In a recent study posted to the medRxiv* preprint server, researchers investigated if non-psychiatric PASC-AMs [post-acute sequelae of severe acute respiratory syndrome coronavirus 2 (SARS-CoV-2) infection-associated manifestations] increase the risk of new-onset psychiatric illness diagnosis.
PASC refers to persistent or new clinical manifestations involving several organs following acute coronavirus disease 2019 (COVID-19) infections. Previous studies have reported a higher risk of new-onset psychiatric illness in the initial 21 to 120 days of acute SARS-CoV-2 infections. However, it is not clear whether PASC-AMs increase the risk of new-onset psychiatric illness following SARS-CoV-2 infections.
About the study
In the present observational study, researchers examined the association between PASC-AMs and the diagnosis of new-onset psychiatric illness after acute SARS-CoV-2 infections.
Data were retrospectively obtained from electronic health records (EHR) of several clinical organizations (n=65) in the United States (US), which are a part of the national institute of health (NIH) national COVID cohort collaborative (N3C) enclave. A total of 3,937,101 records of SARS-CoV-2-infected patients frozen on 12 May 2022 were analyzed, comprising data on demographics, laboratory results, medications, comorbidities, clinical outcomes, and the status of SARS-CoV-2 infection and psychiatric illness diagnoses.
Data included>6.5 billion laboratory test reports, 622 million procedures, and 2.2 billion drug exposures from 754 million health encounters. EHRs were harmonized by using the OMOP (observational medical outcomes partnership) model. Non-psychiatric PASC-AMs were recorded 21 to 120 days post-COVID-19 diagnosis and before the diagnosis of new-onset psychiatric illness.
The analysis included patients with COVID-19 diagnosis confirmed by antigen tests or polymerase chain reaction (PCR) test post 1 January 2020. Patients were excluded if they had a history of psychiatric illnesses before 21 days of testing SARS-CoV-2-positive and those without health records before >1 year and after 120 days of being diagnosed with COVID-19.
OMOP model codes were mapped to 178 terminologies of human phenotype ontology (HPO) representing PASC-AMs. Logistic regression models were used for the analysis based on sex, age, comorbidities, and race, and the odds ratios (ORs) were calculated. HPO terminologies were recorded between 21 days of acute COVID-19 onset and either diagnosis of new-onset psychiatric illness or 120 days if no new-onset psychiatric illness was reported. In addition, sensitivity analyses were performed to compensate for missing body mass index (BMI) data and to assess if the results were consistent between outpatients and inpatients.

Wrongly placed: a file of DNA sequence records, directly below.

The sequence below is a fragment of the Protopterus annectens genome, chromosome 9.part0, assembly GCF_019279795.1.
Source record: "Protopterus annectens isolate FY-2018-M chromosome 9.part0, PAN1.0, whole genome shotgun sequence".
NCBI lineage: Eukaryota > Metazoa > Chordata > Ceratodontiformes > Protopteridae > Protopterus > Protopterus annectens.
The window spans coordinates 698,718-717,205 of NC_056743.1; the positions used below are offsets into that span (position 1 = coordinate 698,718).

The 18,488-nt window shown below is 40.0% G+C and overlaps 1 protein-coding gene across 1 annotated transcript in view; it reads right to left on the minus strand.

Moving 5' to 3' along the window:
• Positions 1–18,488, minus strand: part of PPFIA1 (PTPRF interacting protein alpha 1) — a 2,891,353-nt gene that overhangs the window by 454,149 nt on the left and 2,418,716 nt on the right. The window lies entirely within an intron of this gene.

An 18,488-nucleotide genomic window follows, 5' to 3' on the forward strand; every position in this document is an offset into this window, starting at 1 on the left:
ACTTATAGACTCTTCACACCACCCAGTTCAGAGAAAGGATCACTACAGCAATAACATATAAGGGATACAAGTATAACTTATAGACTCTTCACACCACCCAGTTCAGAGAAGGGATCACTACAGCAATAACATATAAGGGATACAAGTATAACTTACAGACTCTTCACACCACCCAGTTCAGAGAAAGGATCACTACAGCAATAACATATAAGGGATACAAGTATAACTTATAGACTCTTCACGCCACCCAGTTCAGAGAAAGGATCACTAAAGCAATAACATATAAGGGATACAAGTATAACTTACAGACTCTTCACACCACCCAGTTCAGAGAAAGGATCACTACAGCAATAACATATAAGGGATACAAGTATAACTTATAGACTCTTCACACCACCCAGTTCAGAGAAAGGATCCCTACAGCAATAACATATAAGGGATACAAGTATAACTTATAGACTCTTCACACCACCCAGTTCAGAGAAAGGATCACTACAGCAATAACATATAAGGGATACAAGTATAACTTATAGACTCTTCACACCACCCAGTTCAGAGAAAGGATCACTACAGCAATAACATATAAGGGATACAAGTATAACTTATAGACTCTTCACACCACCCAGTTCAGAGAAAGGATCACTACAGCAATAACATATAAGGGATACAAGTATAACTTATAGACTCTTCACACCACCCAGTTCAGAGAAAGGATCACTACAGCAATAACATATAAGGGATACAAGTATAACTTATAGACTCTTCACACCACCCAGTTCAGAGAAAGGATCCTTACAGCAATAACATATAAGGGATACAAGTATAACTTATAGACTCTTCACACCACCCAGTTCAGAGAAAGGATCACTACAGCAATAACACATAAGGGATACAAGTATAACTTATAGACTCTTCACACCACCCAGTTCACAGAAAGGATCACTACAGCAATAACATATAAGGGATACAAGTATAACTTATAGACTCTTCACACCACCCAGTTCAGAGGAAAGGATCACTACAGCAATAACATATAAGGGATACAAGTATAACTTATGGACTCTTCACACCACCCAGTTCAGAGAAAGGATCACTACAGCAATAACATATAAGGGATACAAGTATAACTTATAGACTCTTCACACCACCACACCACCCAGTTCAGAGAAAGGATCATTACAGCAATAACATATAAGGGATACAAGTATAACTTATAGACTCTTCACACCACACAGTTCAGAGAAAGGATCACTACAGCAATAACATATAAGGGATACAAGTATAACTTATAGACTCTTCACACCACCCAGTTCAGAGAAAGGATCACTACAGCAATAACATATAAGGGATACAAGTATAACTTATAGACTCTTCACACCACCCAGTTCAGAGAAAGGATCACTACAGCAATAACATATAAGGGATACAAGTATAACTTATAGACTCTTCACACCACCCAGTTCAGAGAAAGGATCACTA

A total of 1,135,973 acute COVID-19 patients were considered for the final analysis, whose average age was 40.5 years, and most of them (56%) were women. A substantial association was observed for seven of 11 HPO categories (OR values ranged between 1.1 and 2.3) with new-onset psychiatric illness, most prominently for cardiovascular (OR 1.8) and neurological (OR 2.3) PASC-AMs.
For anxiety, HPO categories were substantially associated, with OR values of 2.06 and 2.14 for cardiovascular and neurological categories, respectively. Similar results were observed in the sensitivity analyses. The team observed that 2.4% of patients were diagnosed with psychiatric illness in the post-acute COVID-19 phase (between day 21 and day 120 days of SARS-CoV-2 infection diagnosis). Neurological and constitutional PASC-AMs were most commonly reported and occurred in 4.3% and 4.9% of patients.
In the analysis, 95 out of 154 HPO-encoded phenotype features substantially differed among patients with psychiatric disorders such as anxiety, dementia, psychosis, and mood disorders. Pulmonary, neurological, gastrointestinal, cardiovascular, endocrine, ear, nose, and throat (ENT)-associated and constitutional PASC-AMs were associated with increased risks of new-onset psychiatric illness.
The association between HPO categories varied between anxiety and mood disorders. Cardiovascular manifestations were associated with increased anxiety risks to a larger extent than mood disorders. On the other hand, endocrinal manifestations increased the risk of mood disorders but did not substantially increase anxiety risks.
Patients with neurological manifestations were found to be at a substantially increased risk of dementia and psychosis, and cardiovascular and constitutional manifestations increased the risk of dementia. However, PASC patients with respiratory manifestations showed a reduced likelihood of dementia.
Overall, the study findings showed that PASC-AMs influence the risk of developing a new-onset psychiatric illness, and the observation underpins the need for psychiatric screening among PASC patients. Further research must be conducted to assess the association between COVID-19 severity and risk of new-onset psychiatric illness with prospective studies since the retrospective design of the study does not enable the determination of pathophysiological mechanisms underlying the psychiatric sequelae of COVID-19.
medRxiv publishes preliminary scientific reports that are not peer-reviewed and, therefore, should not be regarded as conclusive, guide clinical practice/health-related behavior, or treated as established information.